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Associated Press
Miami's LeBron James performs his pregame powder-in-the-air ritual earlier this week.

SALT LAKE CITY — Last Thursday's "LeBron James Punishes Cleveland, Part Two" spectacle had more hype, hoopla and clever signage than will be found at tonight's Miami-Utah showdown.

And James' homecoming was undoubtedly a bigger story.

But this Heat-Jazz rematch has enough juicy subplots — from revenge, redemption, really good basketball teams squaring off, to reliving memories of Sundiata Gaines' 3 and Paul Millsap's 46 — that national TV executives should be kicking themselves for not airing the 7 p.m. game at EnergySolutions Arena.

In the immortal, paraphrased words of the guy who'll call the action for FSN-Utah — Jazz TV voice Craig Bolerjack — fans might want to click into their couches' safety belts before tipoff.

The intriguing storylines include:


And not just for the Heat, who are among seven teams to botch a double-digit lead against the Jazz this season. Granted, Miami's meltdown was the biggest and one of the most memorable, seeing as Utah fought back from a 22-point deficit and then beat the Heat, 116-114, in overtime.

"They're riding a win streak right now. They want to keep it going," Jazz point guard Deron Williams said. "They want to avenge one of their losses when they weren't playing very good."

To say the least.

"I think they've got a little chip on that shoulder coming in," Jazz center Al Jefferson said. "They felt like they let that game slip away."

But that riveting rally and Millsap's career-night — especially the 11-points-in-28.7-seconds part at the end of regulation — only salted the wound James previously received from Utah earlier this calendar year.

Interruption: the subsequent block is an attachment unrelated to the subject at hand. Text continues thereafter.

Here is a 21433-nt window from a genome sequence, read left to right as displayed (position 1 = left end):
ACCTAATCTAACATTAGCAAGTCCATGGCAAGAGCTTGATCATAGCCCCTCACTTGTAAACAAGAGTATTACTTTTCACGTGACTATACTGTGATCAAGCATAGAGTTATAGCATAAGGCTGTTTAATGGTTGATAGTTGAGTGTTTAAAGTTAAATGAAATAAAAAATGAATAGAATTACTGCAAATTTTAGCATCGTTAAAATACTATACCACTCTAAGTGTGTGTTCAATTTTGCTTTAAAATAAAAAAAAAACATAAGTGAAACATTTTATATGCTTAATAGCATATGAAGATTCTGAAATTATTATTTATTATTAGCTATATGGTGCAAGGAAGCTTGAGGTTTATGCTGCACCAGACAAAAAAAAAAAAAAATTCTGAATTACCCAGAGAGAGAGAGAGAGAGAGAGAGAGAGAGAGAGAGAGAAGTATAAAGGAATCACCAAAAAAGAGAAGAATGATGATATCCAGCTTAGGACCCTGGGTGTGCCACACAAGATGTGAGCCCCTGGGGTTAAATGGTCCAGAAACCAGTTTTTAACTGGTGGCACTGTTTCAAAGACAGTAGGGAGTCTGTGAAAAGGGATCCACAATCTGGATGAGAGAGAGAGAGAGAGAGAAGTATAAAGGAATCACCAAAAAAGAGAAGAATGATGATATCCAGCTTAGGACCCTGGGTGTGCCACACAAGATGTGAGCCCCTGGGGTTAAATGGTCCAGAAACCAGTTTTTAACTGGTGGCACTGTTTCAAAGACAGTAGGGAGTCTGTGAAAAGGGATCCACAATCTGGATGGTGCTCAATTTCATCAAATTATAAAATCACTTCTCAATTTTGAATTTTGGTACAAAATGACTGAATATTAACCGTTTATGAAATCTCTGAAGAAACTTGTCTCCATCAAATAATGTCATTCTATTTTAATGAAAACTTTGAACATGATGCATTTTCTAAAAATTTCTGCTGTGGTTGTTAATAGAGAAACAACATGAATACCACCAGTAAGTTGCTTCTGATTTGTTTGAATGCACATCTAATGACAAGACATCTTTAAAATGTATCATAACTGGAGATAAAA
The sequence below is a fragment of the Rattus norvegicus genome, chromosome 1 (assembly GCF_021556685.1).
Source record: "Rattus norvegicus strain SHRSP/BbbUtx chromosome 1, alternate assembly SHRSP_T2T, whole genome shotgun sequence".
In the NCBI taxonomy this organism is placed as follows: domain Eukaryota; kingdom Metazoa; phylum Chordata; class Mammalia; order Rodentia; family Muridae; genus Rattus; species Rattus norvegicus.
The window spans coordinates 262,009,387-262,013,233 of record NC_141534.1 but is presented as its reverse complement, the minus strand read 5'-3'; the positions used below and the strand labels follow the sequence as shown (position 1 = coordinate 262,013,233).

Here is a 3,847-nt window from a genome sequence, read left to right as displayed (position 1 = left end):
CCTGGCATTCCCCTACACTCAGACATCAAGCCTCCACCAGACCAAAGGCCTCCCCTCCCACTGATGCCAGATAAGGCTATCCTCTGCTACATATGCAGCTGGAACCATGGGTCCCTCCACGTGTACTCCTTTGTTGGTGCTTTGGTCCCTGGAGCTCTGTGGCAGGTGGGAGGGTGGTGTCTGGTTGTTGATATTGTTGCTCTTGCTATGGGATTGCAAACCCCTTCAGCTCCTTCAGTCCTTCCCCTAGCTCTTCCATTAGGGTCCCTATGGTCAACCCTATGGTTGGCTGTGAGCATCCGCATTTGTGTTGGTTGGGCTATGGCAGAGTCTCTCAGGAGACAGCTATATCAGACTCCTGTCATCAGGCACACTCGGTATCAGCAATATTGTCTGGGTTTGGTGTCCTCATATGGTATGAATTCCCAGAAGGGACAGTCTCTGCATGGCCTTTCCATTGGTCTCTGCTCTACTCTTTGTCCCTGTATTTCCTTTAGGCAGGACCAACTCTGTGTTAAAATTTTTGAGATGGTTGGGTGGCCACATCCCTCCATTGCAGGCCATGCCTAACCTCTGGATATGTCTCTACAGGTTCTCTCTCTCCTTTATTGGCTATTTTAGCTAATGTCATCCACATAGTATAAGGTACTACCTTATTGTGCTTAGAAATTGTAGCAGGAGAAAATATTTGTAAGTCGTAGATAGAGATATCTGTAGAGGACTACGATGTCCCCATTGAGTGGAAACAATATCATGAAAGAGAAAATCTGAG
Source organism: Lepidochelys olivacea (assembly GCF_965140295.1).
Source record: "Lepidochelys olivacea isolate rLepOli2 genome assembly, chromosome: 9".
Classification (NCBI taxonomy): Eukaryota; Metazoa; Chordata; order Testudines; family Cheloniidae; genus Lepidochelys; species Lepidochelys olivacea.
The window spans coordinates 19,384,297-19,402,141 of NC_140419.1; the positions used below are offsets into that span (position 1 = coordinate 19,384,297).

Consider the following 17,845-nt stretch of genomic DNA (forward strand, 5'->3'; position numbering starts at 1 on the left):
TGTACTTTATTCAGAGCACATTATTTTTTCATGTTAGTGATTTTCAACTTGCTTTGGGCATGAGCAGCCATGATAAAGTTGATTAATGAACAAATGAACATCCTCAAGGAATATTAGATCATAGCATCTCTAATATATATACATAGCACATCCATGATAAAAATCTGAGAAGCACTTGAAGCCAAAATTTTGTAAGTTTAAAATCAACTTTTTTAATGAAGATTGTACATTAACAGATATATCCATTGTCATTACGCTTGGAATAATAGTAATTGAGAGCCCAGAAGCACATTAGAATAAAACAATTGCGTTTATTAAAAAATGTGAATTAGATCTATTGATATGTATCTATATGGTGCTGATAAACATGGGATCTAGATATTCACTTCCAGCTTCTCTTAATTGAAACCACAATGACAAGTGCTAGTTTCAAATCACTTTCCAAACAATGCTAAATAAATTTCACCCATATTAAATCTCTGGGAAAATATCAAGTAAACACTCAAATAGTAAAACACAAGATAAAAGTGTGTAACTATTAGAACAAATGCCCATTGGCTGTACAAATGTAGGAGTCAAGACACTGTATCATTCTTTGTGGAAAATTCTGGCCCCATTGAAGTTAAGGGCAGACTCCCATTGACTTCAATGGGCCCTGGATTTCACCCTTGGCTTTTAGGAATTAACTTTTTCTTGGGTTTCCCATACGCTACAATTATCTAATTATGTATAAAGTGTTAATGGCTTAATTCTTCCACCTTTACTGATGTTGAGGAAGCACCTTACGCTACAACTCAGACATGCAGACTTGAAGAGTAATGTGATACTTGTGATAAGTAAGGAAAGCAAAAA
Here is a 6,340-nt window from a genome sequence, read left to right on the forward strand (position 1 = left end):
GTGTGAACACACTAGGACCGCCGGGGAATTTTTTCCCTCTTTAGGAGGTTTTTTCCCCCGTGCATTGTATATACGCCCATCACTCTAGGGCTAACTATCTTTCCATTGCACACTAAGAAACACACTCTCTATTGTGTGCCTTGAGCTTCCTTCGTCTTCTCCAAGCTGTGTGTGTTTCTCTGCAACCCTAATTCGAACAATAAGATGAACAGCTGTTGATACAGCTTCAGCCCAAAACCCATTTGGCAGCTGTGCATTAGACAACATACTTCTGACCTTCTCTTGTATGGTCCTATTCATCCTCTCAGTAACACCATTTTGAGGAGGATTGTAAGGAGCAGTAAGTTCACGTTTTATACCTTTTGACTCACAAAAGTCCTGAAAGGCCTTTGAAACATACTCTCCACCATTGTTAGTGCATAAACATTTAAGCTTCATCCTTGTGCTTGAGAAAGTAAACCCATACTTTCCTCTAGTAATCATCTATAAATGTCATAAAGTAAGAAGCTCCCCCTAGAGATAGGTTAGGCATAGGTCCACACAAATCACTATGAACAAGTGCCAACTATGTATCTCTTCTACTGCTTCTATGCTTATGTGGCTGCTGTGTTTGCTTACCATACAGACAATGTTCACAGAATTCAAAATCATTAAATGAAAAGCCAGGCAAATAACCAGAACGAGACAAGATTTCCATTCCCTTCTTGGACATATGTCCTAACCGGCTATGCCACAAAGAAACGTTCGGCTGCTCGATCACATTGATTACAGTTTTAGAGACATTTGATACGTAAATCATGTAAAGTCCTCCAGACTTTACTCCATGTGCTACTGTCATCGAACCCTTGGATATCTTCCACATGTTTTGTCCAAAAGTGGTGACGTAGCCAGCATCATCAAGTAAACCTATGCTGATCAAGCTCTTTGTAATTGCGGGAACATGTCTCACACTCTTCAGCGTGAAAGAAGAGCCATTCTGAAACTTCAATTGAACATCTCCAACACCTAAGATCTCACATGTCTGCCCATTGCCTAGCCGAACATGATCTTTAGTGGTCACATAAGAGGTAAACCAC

Tonight will be the superstar's first visit to the Beehive State since his phenomenal fourth-quarter explosion against Utah last January was spoiled by a kid who'd not long before been hooping it up for the Idaho Stampede.

Gaines' improbable, buzzer-beating 3-pointer gave Utah an unlikely 97-96 victory over Cleveland, put a glimmer of hope in the hearts of D-Leaguers everywhere, became one of the 2009-10 NBA highlights and overshadowed James' 18 fourth-quarter points that helped the Cavaliers erase a 10-point Jazz lead.


And we're not talking about the Heat here, either. Jefferson is saying all the right things now, but he put up a two-point, 1-for-7 stinker of a game in Miami. The new Jazz center struggled so much that Jazz coach Jerry Sloan kept him on the bench for the fourth quarter and overtime.

"We got a victory, that's all that matters to me," Jefferson said. "I was happy with the whole idea that I was able to have a bad game and not play the fourth and overtime … and we still came out with a victory."

Jefferson said his worst game as a Jazzman has been long forgotten — or at least it was.

"I got it out of my head until everybody else keeps bringing it up," he said. "I'm just going to go in (tonight) and just look at it as another game and just do my best and do what I can do."

Wait. Just another game? Really?

Nice try.

"He's going to be aggressive. He's going to try to take it down their throats," Millsap said. "He is still a little upset about that game. You can tell it's on his heart."

Jefferson has progressed in the Jazz system since then, Deron Williams pointed out. But, he added, "I'm sure he remembers. He definitely remembers that game."

Seeing as the Jazz's size is one of their distinct advantages in this game, Utah only hopes he remembers this one for a different reason.

Glitz vs. Grit